Landscape In Gateshead, Tyne And Wear
Beautiful 360 hectare woodland, great for walkers, cyclists and horse riders.
Chopwell wood is the largest woodland in Tyne and Wear, with a number of waymarked walks of varying degrees of difficulty. The longest of the routes is the Boundary Walk which is 9km, showing just how big the woods are.
On this route you'll get to see the history of the area, which dates back as far as the 12th century. Chopwell oaks were used at the castles of Norham, Bamburgh and Dunstanburgh and were used by the Navy to build boats such as The Royal Sovereign in 1634.
In more recent times, there was a railway running through the wood, known as the Chopwell and Garesfield Railway (1896-1961). There is a stone bridge on the Boundary Walk, which is the last bridge of this type in the area. Up to 3,000 tons of coal from Chopwell Colliery were transported over it every day to High Spen then to the staithes at Derwenthaugh. The trees in the wood grow over coal seams, so there has been mining activity there since the 15th century.
Some restored tubs have been placed on one of the old tubways to give you an idea of their size and how much coal they could hold.
As well as the coal mining industry thriving at this time, there were several paper mills in the Derwent Valley. You can see remains of some settling tanks, again on the Boundary Walk, which once supplied clean water to the paper mill at the nearby village of Lintzford.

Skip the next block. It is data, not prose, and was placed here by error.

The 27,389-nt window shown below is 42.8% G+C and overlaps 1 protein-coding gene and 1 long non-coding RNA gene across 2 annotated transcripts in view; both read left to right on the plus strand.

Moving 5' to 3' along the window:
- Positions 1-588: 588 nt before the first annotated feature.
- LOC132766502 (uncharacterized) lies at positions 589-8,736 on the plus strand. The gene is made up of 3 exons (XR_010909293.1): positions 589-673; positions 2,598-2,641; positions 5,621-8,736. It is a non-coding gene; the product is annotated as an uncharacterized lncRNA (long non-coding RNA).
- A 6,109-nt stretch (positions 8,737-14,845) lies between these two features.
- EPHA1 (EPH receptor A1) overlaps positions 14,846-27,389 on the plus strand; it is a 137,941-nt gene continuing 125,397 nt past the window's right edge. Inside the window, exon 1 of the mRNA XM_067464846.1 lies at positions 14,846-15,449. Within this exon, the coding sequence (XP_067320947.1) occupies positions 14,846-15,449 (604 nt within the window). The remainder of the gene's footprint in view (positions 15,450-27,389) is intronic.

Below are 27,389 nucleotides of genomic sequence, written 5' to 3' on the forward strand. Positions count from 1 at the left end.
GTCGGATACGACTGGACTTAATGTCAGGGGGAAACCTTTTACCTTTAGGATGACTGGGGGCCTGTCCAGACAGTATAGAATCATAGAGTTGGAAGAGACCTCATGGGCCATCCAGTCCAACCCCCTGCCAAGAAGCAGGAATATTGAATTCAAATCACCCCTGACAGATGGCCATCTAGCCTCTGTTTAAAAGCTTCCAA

The woods really are open to everyone, whether you're just going for a stroll to take in the scenery or spot the sculptures along the way; or trying out one of the marked cycle trails, there is plenty of space and when we went on a recent walk, we barely saw anyone despite the busy car park.
If you're feeling ambitious, you might also want to try out one of two running routes which are 3k and 5k. They pass by some of the industrial heritage and sculptures, if you can focus on anything other than breathing.
A great spot for a wander anyway, and you might spot Roe Deer or Red Kites and Buzzards soaring over the Derwent Valley.
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There are a number of waymarked walks around the woods and there is a map for guidance in the main car park.
Place contributed by Sandra Clemens
I love the great outdoors and have been a National Trust & English Heritage member for years. I also love going off the beaten track and finding places like Sharp's Folly or Rothley Castle which are hidden gems in Northumberland. My favourite recent hike was climbing Red Screes in the Lake District on a whim, not fully grasping how high 776m was. It was still an achievement to conquer a Wainwright walk and I hope to do more one day.
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